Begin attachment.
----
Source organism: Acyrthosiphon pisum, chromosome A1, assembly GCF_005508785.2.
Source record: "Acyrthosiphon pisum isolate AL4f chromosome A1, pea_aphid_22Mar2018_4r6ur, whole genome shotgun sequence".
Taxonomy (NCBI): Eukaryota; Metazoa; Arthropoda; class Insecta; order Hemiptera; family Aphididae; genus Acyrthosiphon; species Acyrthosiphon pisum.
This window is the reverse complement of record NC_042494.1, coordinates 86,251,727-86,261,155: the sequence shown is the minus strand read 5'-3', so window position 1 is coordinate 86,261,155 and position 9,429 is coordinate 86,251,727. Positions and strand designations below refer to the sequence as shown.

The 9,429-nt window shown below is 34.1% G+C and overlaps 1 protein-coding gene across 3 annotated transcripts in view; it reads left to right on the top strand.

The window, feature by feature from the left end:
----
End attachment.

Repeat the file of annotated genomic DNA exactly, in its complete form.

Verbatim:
Source organism: Acyrthosiphon pisum, chromosome A1, assembly GCF_005508785.2.
Source record: "Acyrthosiphon pisum isolate AL4f chromosome A1, pea_aphid_22Mar2018_4r6ur, whole genome shotgun sequence".
Taxonomy (NCBI): Eukaryota; Metazoa; Arthropoda; class Insecta; order Hemiptera; family Aphididae; genus Acyrthosiphon; species Acyrthosiphon pisum.
This window is the reverse complement of record NC_042494.1, coordinates 86,251,727-86,261,155: the sequence shown is the minus strand read 5'-3', so window position 1 is coordinate 86,261,155 and position 9,429 is coordinate 86,251,727. Positions and strand designations below refer to the sequence as shown.

The 9,429-nt window shown below is 34.1% G+C and overlaps 1 protein-coding gene across 3 annotated transcripts in view; it reads left to right on the top strand.

The window, feature by feature from the left end: